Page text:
Note: This is an archived Handbook entry from 2012.
|Dates & Locations:|| |
This subject has the following teaching availabilities in 2012:Semester 1, Parkville - Taught on campus.
Timetable can be viewed here. For information about these dates, click here.
|Time Commitment:||Contact Hours: One 2-hour lecture/seminar per week plus 3 days of field work during the semester. |
Total Time Commitment: Not available
|Prerequisites:||Admission to the postgraduate diploma or masters programs in Environmental Studies.|
|Recommended Background Knowledge:||None|
|Non Allowed Subjects:||None|
|Core Participation Requirements:||For the purposes of considering request for Reasonable Adjustments under the Disability Standards for Education (Cwth 2005), and Students Experiencing Academic Disadvantage Policy, academic requirements for this subject are articulated in the Subject Description, Subject Objectives, Generic Skills and Assessment Requirements of this entry. The University is dedicated to provide support to those with special requirements. Further details on the disability support scheme can be found at the Disability Liaison Unit website: http://www.services.unimelb.edu.au/disability/|
CoordinatorAssoc Prof Ian Rutherfurd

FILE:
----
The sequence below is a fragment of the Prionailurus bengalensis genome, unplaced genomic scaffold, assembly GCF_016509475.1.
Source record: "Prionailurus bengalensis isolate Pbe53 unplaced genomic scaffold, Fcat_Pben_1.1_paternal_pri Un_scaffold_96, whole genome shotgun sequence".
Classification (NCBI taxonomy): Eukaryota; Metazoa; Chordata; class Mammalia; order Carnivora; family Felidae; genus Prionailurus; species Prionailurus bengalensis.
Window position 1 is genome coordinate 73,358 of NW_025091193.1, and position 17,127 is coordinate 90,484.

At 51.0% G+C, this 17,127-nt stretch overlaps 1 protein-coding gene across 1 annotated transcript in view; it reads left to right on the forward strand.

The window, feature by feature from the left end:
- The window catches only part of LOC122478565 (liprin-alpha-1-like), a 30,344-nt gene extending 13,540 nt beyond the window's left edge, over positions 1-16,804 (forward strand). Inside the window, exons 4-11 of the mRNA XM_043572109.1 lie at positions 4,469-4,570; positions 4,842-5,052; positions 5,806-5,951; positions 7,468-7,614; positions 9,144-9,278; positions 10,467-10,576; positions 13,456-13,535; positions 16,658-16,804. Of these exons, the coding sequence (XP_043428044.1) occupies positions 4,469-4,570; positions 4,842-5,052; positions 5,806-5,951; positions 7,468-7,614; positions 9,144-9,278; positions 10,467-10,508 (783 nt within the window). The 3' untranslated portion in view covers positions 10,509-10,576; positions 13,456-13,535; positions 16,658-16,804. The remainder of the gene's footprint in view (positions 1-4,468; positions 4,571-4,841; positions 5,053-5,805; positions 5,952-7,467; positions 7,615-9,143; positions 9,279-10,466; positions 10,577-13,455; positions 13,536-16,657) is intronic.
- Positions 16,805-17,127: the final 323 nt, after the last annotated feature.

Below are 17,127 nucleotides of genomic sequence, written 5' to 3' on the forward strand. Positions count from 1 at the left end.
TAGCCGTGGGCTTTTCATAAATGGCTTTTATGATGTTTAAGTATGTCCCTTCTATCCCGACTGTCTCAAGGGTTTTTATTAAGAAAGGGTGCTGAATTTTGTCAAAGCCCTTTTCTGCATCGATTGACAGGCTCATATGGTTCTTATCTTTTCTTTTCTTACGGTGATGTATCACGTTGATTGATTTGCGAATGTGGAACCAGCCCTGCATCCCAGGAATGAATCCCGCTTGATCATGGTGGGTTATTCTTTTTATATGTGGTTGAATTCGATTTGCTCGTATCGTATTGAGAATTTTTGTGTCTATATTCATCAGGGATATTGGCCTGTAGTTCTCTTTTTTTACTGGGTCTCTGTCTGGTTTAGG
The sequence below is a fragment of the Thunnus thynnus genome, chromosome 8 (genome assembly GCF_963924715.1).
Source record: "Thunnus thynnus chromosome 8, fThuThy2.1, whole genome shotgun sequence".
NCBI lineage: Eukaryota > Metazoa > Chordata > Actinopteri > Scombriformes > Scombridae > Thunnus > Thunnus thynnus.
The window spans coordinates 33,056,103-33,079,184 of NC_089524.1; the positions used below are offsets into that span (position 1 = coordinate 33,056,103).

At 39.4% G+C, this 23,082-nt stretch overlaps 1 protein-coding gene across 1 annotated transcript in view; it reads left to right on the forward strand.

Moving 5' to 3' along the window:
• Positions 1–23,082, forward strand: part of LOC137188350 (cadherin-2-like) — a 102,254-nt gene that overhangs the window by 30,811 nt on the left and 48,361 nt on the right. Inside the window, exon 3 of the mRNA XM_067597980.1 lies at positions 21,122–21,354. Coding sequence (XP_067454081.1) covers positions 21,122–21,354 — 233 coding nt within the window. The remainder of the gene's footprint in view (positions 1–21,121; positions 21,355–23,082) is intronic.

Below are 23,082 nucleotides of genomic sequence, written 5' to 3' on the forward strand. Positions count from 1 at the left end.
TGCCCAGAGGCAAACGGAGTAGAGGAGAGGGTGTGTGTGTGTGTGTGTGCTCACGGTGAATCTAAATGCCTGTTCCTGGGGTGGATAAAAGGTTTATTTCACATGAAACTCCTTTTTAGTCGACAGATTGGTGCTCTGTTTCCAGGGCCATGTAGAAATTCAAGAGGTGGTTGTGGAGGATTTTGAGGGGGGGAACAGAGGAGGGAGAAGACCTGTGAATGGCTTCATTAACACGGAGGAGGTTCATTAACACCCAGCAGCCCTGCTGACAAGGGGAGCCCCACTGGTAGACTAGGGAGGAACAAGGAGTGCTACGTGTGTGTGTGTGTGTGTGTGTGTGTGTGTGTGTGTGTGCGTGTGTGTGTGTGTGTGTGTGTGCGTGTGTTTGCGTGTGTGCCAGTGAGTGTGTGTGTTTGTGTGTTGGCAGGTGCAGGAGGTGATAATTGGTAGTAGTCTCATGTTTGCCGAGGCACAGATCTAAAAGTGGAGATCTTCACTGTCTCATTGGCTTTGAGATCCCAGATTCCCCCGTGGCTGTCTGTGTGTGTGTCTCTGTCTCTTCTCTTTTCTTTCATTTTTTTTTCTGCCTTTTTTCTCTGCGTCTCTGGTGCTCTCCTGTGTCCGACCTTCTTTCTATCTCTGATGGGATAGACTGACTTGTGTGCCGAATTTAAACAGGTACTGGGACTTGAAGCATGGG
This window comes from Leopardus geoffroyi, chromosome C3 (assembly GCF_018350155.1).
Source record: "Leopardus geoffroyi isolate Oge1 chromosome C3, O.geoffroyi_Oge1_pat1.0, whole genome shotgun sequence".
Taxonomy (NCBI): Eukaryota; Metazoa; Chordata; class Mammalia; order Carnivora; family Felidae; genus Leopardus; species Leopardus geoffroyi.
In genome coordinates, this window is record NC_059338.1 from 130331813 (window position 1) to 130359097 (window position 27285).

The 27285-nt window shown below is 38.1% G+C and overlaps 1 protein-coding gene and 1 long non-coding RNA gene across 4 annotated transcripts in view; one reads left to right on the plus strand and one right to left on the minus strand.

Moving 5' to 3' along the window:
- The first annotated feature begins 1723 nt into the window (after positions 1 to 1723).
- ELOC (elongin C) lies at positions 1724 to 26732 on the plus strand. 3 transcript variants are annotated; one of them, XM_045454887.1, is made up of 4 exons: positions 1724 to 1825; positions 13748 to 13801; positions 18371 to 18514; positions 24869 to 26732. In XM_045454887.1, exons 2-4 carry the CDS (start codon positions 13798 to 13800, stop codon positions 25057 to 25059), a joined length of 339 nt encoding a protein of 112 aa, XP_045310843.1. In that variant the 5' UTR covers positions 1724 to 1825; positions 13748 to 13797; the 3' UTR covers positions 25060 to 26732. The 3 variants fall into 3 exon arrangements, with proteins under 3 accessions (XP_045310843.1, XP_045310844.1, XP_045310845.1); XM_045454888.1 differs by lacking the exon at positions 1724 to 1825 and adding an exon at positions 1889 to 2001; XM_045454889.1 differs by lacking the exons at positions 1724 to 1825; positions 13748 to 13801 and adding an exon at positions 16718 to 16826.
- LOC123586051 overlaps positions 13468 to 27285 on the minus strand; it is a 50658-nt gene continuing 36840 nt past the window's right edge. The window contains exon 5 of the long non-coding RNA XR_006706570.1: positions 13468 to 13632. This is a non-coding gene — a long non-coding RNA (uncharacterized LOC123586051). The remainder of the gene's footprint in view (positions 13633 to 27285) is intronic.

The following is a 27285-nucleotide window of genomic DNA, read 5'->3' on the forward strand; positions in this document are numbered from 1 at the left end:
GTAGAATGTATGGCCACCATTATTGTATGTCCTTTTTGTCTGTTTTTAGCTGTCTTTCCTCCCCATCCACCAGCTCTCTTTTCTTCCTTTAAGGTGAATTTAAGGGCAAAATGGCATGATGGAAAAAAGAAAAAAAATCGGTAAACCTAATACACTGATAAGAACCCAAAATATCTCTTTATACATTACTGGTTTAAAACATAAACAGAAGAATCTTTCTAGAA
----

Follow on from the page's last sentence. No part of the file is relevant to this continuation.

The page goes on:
Melbourne School of Land & Environment Student Centre
Ground Floor, Land & Food Resources (building 142)
Phone: 13 MELB (13 6352)
Subject Coordinator: firstname.lastname@example.org
Rivers are amongst the hardest of natural resources to manage. They are long and thin, and so maximise the impact of catchment changes; they also focus environmental, social and production pressures. Rivers are the archetypal example of the conflict between private and public goods. In most western countries we have done an effective job of degrading these resources. This subject equips students to manage rivers more effectively by integrating catchment management activities. In reality, there are not many things that we do to manage rivers: change flow, change water quality, change riparian vegetation, or make structural changes to the river. In the course we concentrate on (a) how much do you have to alter each of these management levers in order to produce the most cost effective improvements in river condition and sustainability; (b) how do we integrate the management of many levers at different scales; and (c) how do we evaluate whether we have had any effect. The principles for managing rivers apply to managing most natural resources, so students can be confident of learning general principles.
Review of a catchment management plan, 1,500 words 25% (due near the beginning of the semester), trajectory report of 1,500 words 25% (due mid-semester), fieldwork trip report of 3,000 words 50% (due near the end of semester).
|Breadth Options:|| |
This subject is not available as a breadth subject.
|Fees Information:||Subject EFTSL, Level, Discipline & Census Date|
Master of Development Studies(CWT) |
Master of Science (Geography)
Conservation, Restoration and Landscape Management |
Integrated Water Catchment Management
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